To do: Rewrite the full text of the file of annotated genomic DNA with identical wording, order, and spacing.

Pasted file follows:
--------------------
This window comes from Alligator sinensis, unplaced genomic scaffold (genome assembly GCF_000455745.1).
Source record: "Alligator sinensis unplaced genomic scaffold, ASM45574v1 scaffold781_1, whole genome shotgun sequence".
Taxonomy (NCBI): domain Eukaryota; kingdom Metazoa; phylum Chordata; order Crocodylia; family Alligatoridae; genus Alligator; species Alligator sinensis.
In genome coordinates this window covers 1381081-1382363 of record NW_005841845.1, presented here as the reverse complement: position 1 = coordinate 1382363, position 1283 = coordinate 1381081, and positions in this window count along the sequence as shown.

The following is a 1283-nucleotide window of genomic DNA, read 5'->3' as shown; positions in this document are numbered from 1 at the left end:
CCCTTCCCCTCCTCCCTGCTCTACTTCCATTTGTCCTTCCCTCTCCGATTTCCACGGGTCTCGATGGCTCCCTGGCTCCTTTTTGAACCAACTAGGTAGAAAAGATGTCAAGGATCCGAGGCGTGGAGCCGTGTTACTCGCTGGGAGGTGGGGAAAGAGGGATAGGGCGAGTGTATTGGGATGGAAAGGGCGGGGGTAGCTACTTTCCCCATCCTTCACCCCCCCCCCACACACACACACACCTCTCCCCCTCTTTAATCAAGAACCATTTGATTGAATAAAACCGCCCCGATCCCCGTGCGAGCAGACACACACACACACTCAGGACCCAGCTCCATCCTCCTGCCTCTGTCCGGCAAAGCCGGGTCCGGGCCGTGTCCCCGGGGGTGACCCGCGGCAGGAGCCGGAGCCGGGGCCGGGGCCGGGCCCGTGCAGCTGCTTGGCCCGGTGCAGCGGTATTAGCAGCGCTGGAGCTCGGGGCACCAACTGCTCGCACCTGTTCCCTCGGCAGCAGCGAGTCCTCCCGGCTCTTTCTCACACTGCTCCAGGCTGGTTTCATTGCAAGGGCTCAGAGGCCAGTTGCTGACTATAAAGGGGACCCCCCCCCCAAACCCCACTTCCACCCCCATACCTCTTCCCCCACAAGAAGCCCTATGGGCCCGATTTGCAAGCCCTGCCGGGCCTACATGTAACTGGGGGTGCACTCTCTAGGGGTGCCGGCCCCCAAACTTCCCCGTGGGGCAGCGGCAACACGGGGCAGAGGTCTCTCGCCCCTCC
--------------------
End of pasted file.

This window comes from Alligator sinensis, unplaced genomic scaffold (genome assembly GCF_000455745.1).
Source record: "Alligator sinensis unplaced genomic scaffold, ASM45574v1 scaffold781_1, whole genome shotgun sequence".
Taxonomy (NCBI): domain Eukaryota; kingdom Metazoa; phylum Chordata; order Crocodylia; family Alligatoridae; genus Alligator; species Alligator sinensis.
In genome coordinates this window covers 1381081-1382363 of record NW_005841845.1, presented here as the reverse complement: position 1 = coordinate 1382363, position 1283 = coordinate 1381081, and positions in this window count along the sequence as shown.

The following is a 1283-nucleotide window of genomic DNA, read 5'->3' as shown; positions in this document are numbered from 1 at the left end:
CCCTTCCCCTCCTCCCTGCTCTACTTCCATTTGTCCTTCCCTCTCCGATTTCCACGGGTCTCGATGGCTCCCTGGCTCCTTTTTGAACCAACTAGGTAGAAAAGATGTCAAGGATCCGAGGCGTGGAGCCGTGTTACTCGCTGGGAGGTGGGGAAAGAGGGATAGGGCGAGTGTATTGGGATGGAAAGGGCGGGGGTAGCTACTTTCCCCATCCTTCACCCCCCCCCCACACACACACACACCTCTCCCCCTCTTTAATCAAGAACCATTTGATTGAATAAAACCGCCCCGATCCCCGTGCGAGCAGACACACACACACACTCAGGACCCAGCTCCATCCTCCTGCCTCTGTCCGGCAAAGCCGGGTCCGGGCCGTGTCCCCGGGGGTGACCCGCGGCAGGAGCCGGAGCCGGGGCCGGGGCCGGGCCCGTGCAGCTGCTTGGCCCGGTGCAGCGGTATTAGCAGCGCTGGAGCTCGGGGCACCAACTGCTCGCACCTGTTCCCTCGGCAGCAGCGAGTCCTCCCGGCTCTTTCTCACACTGCTCCAGGCTGGTTTCATTGCAAGGGCTCAGAGGCCAGTTGCTGACTATAAAGGGGACCCCCCCCCCAAACCCCACTTCCACCCCCATACCTCTTCCCCCACAAGAAGCCCTATGGGCCCGATTTGCAAGCCCTGCCGGGCCTACATGTAACTGGGGGTGCACTCTCTAGGGGTGCCGGCCCCCAAACTTCCCCGTGGGGCAGCGGCAACACGGGGCAGAGGTCTCTCGCCCCTCC